Late in February, Chief Investment Strategist Canelo noted that the S&P 500 was about 4% below fair value, based on the "Fisher" inflation-based model of the earnings-price yield. Strategist Canelo acknowledged that stocks frequently overshoot fair value on the upside, as they often overshoot on the downside. Still, this was the first call to caution from Argus on valuations in nearly five years.
Since then, the stock market has largely stood still on the surface, while undergoing sector and style realignment below the surface. Little-changed market averages mask a sharp correction in high-growth and small-capitalization stocks.
May, as we have noted, is actually not a bad market month, averaging 0.83% capital appreciation on the S&P 500 since 1980. But then investors sell and go away, and June through September is a four-month stretch of dead money. The market could come into autumn in the same shape - up 1%-2% YTD - that it has sustained through spring. The strong fall months are next - but so, too, are the mid-term elections, which have a poor reputation among stock pundits. Unlike Presidential election years, when everyone votes, only the disgruntled and the die-hards vote in mid-term years. Comfortable incumbent parties lose House seats in mid-term years; and when Washington is front-page of the financial press, the market always loses.
Under this scenario (and granted it's only May), the stock market could end 2014 within a few percentage points of where it started. So where's the silver lining? In valuation.
We expect U.S. GDP to rise in the 2.5%-3.0% range for 2014. BRIC and emerging nations are decelerating; but long-moribund mature economies in Europe are growing again, led by UK and Germany. Global GDP should advance 3%-4%in 2014. Earnings should grow at their typical rate of two-to-three-times global GDP. The official Argus forecast is for S&P 500 earnings to grow 9.9% in 2014.
Assuming the S&P 500 ends 2014 roughly unchanged, the index will trade at 15.4-times trailing EPS and at 14.8-times forward EPS - in line with its 5-year average trailing P/E of 14.7-times. In 2012 and 2013, the S&P 500 averaged 21.5% capital appreciation; yet earnings grew 4.5% and 5.3%, respectively (based on Argus data). A flat market year in 2014 amid accelerating earnings growth and global economic growth would be an opportunity to rewind the valuation spring and restore stocks to more attractive levels.
Structuring Portfolios for This Opportunity
Argus CEO and Economist John Eade recommends maintaining a diversified approach to investing in order to capture opportunities without introducing excessive risk. Our Tactical Asset Allocation Model for Moderate Accounts calls for a 65% weighting in stocks, 25% in bonds, 5% in commodities and 5% in cash. Within equities, the Russell 2000's YTD decline of 3.0% trails the 1.8% gain in the S&P 500. This pattern is an early reversal of the trend in recent years, as Small-Caps have outperformed Large-Caps over the trailing 1, 2 and 5-year periods.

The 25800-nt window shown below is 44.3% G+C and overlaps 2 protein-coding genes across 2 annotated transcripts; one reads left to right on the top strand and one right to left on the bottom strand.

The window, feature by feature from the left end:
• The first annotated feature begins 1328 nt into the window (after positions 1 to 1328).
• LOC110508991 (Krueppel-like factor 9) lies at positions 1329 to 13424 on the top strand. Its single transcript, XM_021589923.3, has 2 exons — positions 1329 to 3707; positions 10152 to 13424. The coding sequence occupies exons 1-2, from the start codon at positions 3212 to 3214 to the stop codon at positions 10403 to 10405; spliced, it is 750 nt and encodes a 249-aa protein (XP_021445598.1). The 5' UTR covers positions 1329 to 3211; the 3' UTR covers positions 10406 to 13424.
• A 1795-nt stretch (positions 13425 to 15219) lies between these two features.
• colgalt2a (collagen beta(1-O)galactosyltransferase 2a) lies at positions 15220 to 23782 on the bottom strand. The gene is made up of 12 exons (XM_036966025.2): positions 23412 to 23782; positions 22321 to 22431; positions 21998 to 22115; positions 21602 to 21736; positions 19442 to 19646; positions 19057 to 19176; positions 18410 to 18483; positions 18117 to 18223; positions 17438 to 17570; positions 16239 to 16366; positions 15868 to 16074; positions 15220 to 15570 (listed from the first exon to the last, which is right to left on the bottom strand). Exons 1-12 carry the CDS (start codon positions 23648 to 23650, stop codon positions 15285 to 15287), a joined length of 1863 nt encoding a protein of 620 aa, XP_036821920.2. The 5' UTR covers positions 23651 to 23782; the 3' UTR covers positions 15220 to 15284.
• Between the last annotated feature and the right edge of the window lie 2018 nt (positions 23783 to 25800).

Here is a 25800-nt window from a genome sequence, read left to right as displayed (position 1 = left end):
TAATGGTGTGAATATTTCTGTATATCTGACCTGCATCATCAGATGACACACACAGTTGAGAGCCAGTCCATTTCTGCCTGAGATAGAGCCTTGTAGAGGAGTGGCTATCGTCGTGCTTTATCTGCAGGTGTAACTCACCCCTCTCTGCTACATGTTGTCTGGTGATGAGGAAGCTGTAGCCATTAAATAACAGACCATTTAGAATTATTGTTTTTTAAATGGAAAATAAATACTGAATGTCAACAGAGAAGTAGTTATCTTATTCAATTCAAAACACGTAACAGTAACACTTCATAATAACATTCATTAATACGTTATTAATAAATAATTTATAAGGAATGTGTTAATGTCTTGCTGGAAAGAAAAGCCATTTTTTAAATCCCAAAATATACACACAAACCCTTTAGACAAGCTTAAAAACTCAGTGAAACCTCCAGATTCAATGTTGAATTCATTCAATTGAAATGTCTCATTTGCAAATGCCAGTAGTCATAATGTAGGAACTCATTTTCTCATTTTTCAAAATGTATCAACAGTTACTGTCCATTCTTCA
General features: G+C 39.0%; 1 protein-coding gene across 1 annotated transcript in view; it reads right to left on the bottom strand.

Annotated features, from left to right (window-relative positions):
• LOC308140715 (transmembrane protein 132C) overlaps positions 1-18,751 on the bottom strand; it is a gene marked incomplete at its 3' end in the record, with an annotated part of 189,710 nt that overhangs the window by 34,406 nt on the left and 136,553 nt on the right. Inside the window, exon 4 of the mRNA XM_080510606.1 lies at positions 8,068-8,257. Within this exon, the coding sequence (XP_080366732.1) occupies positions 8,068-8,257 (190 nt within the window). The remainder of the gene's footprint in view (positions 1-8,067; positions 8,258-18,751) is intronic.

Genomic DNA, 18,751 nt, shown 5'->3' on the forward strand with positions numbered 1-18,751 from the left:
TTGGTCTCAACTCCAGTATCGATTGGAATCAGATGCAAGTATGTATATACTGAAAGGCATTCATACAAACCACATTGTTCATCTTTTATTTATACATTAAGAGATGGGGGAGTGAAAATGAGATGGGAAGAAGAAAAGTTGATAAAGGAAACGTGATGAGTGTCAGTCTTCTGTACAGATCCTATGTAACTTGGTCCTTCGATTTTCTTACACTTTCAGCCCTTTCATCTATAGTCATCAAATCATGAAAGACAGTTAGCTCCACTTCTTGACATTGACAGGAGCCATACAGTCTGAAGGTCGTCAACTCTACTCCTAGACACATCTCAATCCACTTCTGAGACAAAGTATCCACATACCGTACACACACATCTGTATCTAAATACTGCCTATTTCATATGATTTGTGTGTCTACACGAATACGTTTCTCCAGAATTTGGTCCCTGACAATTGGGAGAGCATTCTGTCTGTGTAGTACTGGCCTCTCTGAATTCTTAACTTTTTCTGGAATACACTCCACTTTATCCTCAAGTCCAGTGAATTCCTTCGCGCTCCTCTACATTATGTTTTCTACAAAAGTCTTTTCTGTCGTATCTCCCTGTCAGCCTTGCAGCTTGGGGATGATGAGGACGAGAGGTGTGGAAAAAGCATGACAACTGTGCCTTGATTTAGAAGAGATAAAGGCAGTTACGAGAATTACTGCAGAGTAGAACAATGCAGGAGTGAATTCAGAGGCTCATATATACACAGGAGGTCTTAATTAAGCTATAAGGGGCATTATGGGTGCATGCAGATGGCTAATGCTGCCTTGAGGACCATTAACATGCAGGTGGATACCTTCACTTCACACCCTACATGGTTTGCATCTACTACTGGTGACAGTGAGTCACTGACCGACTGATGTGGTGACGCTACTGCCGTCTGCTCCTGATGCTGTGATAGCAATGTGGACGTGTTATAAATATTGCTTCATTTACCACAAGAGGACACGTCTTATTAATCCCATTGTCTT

On valuation, Large-Caps appear to be the better value, based on our review of trends in P/E ratios, price/sales ratios and dividend yields. And with the Federal Reserve rolling back quantitative easing this year, less-risky assets could be poised for outperformance. Our recommended exposure to small- and mid-caps is 15% of equity allocation for Moderate Accounts, in line with the benchmark weighting.
Globally, non-U.S. economies account for approximately 75% of global GDP. But given risks inherent in global investing (currency, regulatory, political, security), we recommend that Moderate investors target a 25% exposure of the equity portion of their portfolios to Global stocks. Our top regions and countries include the hard-currency countries (Australia, Sweden, and Switzerland) and key US trading partners including the UK, Taiwan and Mexico. We also favor the Pacific Rim (ex-Japan) region.
Market-leading sectors year-to-date include Utilities, Energy, Healthcare, Materials and Technology. Looking ahead, we currently favor sectors that are poised to benefit from a stable dollar and global economic growth. These sectors include Technology, Energy and Materials. We recently lowered our sector weighting on Healthcare to Market-Weight, based on valuation. Within each sector, we favor growth companies with growing dividends, as opposed to mature companies with high dividends. Our Under-Weight sectors include Consumer Staples, Utilities and Telecom.
We continue to model high-single-digit to low-double-digit stock market appreciation for 2014 based on strong underlying fundamentals in the economy and in earnings. But we are cognizant that slow starts to the year often translate into below-average stock price appreciation for the full year. If the stock year misses our expectations, but earnings and economic activity continue to accelerate, valuations could be restored to attractive levels seen in the early years of recovery from the great recession. That could add a few years of life to a bull that until recently appeared to be getting long in the tooth.
Jim Kelleher, CFA, Argus Director of Research
Disclosure: I have no positions in any stocks mentioned, and no plans to initiate any positions within the next 72 hours. I wrote this article myself, and it expresses my own opinions. I am not receiving compensation for it. I have no business relationship with any company whose stock is mentioned in this article.